A TRIP down memory lane, we take a look back at the stories to have hit the headlines 10, 25, 50, 75, 100 and 125-years ago. Do you remember any of the events?


APPEAL TARGET REACHED: The development of a major tourist attraction at Hexham Abbey received a double shot in the arm. Not only did the year-long appeal to raise £400,000 towards the £3m visitor centre project reach its target, but planning consent was also formally granted to absorb the disused Tynedale Magistrates' Court building into the ambitious scheme.

CHARGES DROPPED: Plans to introduce parking charges for all users of Hexham's Tyne Green were dropped.


TOUGH ON UNDER-AGE SMOKERS: Tynedale newsagents were to get tough on children under 16 who smoke, it was reported. They were planning to unite in a new initiative to stop under-age children buying tobacco. The initiative - called "No Excuses" - was the first regional campaign of its kind.

YOUTH TOWN COUNCIL: Young people in Prudhoe as well as adults were to get the chance to take part in the democratic process. Ahead of the town going to the polls for the General and county council elections, youngsters in Prudhoe would be meeting up to set up the first Prudhoe Youth Town Council.


U-TURN ON TOURISM LEVY: Tynedale Council dropped its controversial plans to slap a 10 per cent surcharge on tourists booking accommodation in the district through Hexham's tourist information centre.

EXPENSES HIKE: Northumberland county councillors voted in favour of giving themselves pay rises of up to 27.5 per cent. This was their first rise for five years, though.

PARKING SCHEME EXTENDED: Hexham's pay-and-display parking scheme, a cause of some controversy at the time, was extended, and extra five parking spaces being created off St Mary's Wynd.


THIRD CHANNEL REACHES TYNEDALE: A new television transmitter came into operation at Newton, near Riding Mill, to relay ITV programmes to Tyne Valley telly watches who hitherto had has to make do with BBC 1 and 2.

PROJECTS PRAISED: Blanchland and a restored farm at Acomb Fell, near Hexham, came in for commendations at that year's national Civic Trust awards.

OFFICIAL OPENING: Prudhoe's Pybelle kitchen unit factory opened for business. Then county council chairman Lord Ridley did the official opening hours.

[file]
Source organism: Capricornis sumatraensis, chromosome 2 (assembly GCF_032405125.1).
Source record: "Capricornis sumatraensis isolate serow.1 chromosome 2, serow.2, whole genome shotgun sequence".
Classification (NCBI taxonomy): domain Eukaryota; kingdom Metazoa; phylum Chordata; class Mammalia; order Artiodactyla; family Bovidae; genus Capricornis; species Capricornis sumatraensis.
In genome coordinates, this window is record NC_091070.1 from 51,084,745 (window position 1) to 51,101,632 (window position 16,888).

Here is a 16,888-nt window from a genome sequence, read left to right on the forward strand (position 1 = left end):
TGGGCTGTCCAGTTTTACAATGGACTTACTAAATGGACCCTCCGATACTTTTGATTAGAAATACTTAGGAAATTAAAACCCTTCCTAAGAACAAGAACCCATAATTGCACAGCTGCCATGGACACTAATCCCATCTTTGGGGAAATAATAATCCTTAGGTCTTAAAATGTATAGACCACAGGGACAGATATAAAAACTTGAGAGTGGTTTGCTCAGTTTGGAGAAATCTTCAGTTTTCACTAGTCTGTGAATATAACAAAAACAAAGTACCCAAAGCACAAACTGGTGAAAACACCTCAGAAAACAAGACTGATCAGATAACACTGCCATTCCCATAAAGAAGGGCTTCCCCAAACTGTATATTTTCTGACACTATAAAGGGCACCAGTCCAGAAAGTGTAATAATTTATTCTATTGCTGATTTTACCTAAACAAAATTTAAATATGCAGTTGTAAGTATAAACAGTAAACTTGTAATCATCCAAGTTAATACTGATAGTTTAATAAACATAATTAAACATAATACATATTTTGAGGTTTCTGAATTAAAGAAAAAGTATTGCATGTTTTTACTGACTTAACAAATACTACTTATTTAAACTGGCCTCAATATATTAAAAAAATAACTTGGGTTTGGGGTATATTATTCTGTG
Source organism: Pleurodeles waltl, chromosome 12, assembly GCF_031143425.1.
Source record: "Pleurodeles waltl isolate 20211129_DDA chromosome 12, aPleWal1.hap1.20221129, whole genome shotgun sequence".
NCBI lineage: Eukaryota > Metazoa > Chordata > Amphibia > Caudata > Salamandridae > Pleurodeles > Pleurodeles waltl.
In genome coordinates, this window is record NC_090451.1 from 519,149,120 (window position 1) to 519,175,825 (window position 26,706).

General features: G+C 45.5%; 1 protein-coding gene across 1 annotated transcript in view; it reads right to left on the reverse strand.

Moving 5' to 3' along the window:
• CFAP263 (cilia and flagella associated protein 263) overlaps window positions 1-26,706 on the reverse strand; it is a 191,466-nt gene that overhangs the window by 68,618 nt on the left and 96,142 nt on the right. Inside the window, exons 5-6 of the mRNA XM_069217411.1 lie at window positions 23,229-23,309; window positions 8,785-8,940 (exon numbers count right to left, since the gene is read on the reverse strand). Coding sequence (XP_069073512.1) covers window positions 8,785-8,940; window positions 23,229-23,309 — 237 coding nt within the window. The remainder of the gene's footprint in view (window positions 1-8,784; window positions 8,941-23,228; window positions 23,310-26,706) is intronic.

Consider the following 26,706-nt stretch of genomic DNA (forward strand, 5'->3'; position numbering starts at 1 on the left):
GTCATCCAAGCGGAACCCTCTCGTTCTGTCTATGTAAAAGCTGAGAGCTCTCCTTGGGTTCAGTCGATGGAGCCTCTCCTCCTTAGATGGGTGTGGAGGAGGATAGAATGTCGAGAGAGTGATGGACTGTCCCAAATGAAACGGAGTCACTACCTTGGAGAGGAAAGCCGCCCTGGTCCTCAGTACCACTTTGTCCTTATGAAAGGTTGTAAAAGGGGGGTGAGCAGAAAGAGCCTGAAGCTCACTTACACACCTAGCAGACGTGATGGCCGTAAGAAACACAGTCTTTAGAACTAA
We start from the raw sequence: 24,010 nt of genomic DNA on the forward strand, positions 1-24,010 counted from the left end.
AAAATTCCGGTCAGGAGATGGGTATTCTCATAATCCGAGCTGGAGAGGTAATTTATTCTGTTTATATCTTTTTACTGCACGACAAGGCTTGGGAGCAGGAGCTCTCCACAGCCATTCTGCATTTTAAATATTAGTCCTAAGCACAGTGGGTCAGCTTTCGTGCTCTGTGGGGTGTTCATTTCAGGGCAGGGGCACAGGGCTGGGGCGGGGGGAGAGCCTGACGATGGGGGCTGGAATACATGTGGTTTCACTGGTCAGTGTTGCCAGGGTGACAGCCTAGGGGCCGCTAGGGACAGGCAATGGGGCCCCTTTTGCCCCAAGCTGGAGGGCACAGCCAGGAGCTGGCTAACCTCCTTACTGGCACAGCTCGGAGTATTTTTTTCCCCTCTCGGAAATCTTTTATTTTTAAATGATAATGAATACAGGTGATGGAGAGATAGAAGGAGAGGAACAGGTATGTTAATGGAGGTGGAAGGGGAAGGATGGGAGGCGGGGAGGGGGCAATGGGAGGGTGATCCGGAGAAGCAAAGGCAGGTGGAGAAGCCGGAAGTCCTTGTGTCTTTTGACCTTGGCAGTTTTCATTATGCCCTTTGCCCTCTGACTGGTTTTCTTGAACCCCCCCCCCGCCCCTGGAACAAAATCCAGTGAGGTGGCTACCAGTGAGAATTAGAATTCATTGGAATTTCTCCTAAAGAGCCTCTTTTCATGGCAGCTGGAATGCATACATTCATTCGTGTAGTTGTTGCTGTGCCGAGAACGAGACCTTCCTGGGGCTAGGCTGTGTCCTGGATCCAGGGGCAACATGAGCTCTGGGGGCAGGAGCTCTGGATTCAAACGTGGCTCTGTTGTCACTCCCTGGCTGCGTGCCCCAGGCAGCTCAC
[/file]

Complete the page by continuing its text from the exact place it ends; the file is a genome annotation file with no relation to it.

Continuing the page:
MAULING FOR MINISTRY: The Ministry of Health came under fire from Hexham Rural Council for slashing its housing allocation for the coming year from 96 to 32.

RUGBY TRIUMPH: Tynedale's second rugby side beat Seaside Rovers 14-0 at Gosforth to win the Northumberland Senior Challenge Shield, the first rugby trophy to be won by a Hexham side for 23 years.

MAIL SHAKE-UP: Hexham's postal services were cut due to a manpower shortage.

WATER, WATER, EVERYWHERE: Hundreds of acres of land along the Tyne Valley were flooded. The areas reported to be hardest hit included Corbridge, Bardon Mill and Allendale.


MEMORIAL DEDICATED: A lychgate war memorial was opened at the Church of St Mary the Virgin, Slaley.

SUNDAY SCHOOL CELEBRATIONS: Haydon Bridge's Wesleyan Sunday school held various celebrations to mark its 30th anniversary.

HEALTH INITIATIVE: Blanchland residents, concerned about the local GP service's shortcomings, agreed at a public meeting to seek to have their village declared a National Health Insurance Act prescribed area. This status, suggested by the then Hexham MP Douglas Clifton Brown and believed to be unique in England, would give any doctor taking over the Blanchland patch a monopoly, the meeting heard.


FARMER MOURNED: Falstone farmer Fergus Robson died at the age of 84. "His tall, venerable figure attracted attention wherever he went. He was a local Presbyterian and was held in much esteem," eulogised the Hexham Courant of the day.

METHODIST MOVES: Work got under way on an £850 new Wesleyan chapel and the schoolroom at Horsley, the previous chapel site having been taken over by the village's day school. Work was also begun on a new £600 Methodist chapel at Henshaw, the previous chapel there being no longer big enough.


SOCIETY DIVIDEND: Hexham and Tynedale Benefit Building Society paid out a £2 annual bonus to its shareholders.

WALKER COMPENSATED: Belsay farmer John Browell was ordered by Newcastle County Court to pay £25 damages to a woman, Jane Kane (18), who was attacked by a heifer of his while using a public footpath at this East Bitchfield farm.